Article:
*Not so sacrilegious after all.  From Wikipedia entry on “Black Velvet Painting,” for what it’s worth: “Black velvet paintings originate in ancient Kashmir, the homeland of the fabric. These original paintings were generally religious and portrayed the icons of the Caucasus region which were painted by Russian Orthodox priests.  Marco Polo and others introduced black velvet paintings to Western Europe, and some of these early works still hang in the Vatican Museums.” Accessed 19 August 2011.

Best Small Museum in Madrid

Sorolla Museum / Museo Sorolla
08/10/11 - General Martínez Campos, 37
In the early twentieth century, the Spanish painter Joaquín Sorolla lived and worked in house number 37, General Martinez Campos Street.  His paintings are full of light, accessible and beautiful but not bland—the kind almost no one but the most snobbish modernist would object to hanging in their home.  Sorolla was successful during his lifetime, and most of his subjects—the beach, lovely women and children, quaint locals, landscapes—are crowd-pleasers.  

One large canvas, “Mother and Baby” is an expanse of cool, billowing serenity.  Aside from the paintings, the house itself is worth the visit.  The first floor is still furnished as Sorolla left it, with the artist's studio and his inviting day-bed.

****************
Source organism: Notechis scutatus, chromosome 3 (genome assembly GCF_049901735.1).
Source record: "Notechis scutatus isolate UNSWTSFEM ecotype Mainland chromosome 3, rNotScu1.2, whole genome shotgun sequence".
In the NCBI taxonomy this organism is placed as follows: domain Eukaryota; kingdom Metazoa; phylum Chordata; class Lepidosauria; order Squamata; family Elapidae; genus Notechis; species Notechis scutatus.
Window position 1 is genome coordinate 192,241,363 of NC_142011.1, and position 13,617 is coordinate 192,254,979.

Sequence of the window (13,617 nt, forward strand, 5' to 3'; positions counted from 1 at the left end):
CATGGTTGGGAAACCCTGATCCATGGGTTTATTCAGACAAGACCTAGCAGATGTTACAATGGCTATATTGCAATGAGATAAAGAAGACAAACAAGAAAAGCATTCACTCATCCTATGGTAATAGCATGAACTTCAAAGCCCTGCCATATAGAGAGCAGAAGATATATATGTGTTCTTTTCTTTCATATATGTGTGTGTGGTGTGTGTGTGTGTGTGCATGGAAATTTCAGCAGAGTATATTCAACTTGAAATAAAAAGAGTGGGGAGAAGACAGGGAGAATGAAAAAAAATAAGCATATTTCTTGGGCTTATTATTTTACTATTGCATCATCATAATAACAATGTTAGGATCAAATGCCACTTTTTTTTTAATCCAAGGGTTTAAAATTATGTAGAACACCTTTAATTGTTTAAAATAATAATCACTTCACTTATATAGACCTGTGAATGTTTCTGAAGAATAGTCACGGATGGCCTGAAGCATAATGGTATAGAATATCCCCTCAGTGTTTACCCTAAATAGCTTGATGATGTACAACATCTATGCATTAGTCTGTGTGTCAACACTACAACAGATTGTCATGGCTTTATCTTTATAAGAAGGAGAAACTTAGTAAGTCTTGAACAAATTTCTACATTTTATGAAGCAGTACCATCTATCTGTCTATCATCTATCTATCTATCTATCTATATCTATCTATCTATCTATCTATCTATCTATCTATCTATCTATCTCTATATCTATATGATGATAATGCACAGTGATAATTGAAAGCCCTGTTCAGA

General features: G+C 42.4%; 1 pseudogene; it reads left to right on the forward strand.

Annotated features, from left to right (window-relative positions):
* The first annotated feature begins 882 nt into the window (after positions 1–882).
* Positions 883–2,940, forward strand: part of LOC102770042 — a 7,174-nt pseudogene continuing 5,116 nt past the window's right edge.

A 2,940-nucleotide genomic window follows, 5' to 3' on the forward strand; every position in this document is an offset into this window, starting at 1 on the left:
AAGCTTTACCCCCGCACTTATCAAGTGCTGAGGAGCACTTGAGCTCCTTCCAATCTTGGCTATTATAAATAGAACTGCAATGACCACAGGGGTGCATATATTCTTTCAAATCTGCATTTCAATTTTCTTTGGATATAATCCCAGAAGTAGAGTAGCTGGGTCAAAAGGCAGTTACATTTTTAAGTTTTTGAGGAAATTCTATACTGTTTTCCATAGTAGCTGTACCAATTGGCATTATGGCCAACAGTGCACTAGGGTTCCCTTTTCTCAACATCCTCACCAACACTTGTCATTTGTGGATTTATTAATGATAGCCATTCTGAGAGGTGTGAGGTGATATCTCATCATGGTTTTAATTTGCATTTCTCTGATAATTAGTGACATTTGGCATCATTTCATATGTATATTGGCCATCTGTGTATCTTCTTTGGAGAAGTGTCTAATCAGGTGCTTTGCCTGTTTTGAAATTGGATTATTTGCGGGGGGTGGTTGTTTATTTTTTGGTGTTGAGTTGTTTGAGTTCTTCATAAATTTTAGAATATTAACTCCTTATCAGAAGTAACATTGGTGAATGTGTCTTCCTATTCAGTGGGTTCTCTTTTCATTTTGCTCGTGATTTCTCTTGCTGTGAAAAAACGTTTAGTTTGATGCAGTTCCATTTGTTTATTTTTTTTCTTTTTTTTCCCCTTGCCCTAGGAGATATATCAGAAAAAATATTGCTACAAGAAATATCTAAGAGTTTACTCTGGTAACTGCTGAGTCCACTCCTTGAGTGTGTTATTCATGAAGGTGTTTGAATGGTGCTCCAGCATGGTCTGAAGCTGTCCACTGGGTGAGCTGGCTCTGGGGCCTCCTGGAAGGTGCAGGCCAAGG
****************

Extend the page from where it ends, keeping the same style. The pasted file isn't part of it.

The artist's studio
The Sorolla Museum also has a lovely garden based on designs from the Alhambra.  

The museum is just right for my burgeoning homeopathic experiment. S1 and S2 are ages 15 and 12, and just beginning to build up their tolerance for rooms full of paintings. Their only comment was that Sorolla seemed to like painting naked little boys on the beach.  It’s early days yet.

Hobnobbing with Nadal, and Don't Forget Your Camera

Madrid Wax Museum / Museo de Cera de Madrid
08/19/11- Paseo de Recoletos, 41